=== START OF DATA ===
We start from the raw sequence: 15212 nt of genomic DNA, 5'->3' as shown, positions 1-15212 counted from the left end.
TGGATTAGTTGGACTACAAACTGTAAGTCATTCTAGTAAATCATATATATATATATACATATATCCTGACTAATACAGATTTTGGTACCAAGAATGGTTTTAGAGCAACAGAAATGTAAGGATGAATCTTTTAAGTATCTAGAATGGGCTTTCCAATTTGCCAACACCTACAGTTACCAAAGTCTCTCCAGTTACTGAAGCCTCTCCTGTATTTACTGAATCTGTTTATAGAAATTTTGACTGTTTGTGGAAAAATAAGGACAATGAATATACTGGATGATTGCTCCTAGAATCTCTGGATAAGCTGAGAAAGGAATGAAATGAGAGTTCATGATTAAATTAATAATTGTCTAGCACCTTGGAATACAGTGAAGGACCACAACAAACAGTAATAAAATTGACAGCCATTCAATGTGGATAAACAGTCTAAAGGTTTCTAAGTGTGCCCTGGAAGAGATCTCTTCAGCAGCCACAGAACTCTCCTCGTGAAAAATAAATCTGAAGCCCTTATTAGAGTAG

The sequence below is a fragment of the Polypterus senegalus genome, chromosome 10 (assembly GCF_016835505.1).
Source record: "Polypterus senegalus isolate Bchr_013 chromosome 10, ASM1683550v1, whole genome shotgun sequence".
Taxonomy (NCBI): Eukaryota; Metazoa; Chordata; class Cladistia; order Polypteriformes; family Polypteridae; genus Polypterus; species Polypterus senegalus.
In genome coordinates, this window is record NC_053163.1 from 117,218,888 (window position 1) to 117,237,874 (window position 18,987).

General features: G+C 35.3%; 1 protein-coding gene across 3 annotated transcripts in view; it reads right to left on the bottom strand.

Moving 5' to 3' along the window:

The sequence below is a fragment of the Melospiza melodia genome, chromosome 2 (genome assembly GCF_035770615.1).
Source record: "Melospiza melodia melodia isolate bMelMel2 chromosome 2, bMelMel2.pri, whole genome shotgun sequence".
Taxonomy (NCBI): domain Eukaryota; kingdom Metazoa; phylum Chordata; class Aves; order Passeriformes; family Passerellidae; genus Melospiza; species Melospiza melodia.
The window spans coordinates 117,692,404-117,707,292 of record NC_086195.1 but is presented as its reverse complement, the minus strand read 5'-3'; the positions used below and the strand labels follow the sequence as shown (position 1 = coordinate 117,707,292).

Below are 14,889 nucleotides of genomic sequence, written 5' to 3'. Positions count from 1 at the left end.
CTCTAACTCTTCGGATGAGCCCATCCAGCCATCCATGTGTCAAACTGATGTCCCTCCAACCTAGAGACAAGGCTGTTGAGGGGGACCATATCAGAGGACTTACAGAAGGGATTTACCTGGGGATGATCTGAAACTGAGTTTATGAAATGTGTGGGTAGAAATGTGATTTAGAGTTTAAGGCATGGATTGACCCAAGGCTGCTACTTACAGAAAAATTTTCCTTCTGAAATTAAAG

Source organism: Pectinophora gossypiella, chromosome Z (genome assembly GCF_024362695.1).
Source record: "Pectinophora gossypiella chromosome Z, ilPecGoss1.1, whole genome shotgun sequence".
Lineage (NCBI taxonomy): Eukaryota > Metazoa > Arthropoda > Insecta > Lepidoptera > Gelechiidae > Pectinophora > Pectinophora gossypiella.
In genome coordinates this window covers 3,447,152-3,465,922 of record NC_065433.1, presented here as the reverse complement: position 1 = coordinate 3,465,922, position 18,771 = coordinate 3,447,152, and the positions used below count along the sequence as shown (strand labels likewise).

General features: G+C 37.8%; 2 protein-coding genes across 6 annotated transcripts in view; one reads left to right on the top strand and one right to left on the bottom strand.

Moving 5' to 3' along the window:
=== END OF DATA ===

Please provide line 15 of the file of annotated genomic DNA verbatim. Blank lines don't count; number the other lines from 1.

Source organism: Pectinophora gossypiella, chromosome Z (genome assembly GCF_024362695.1).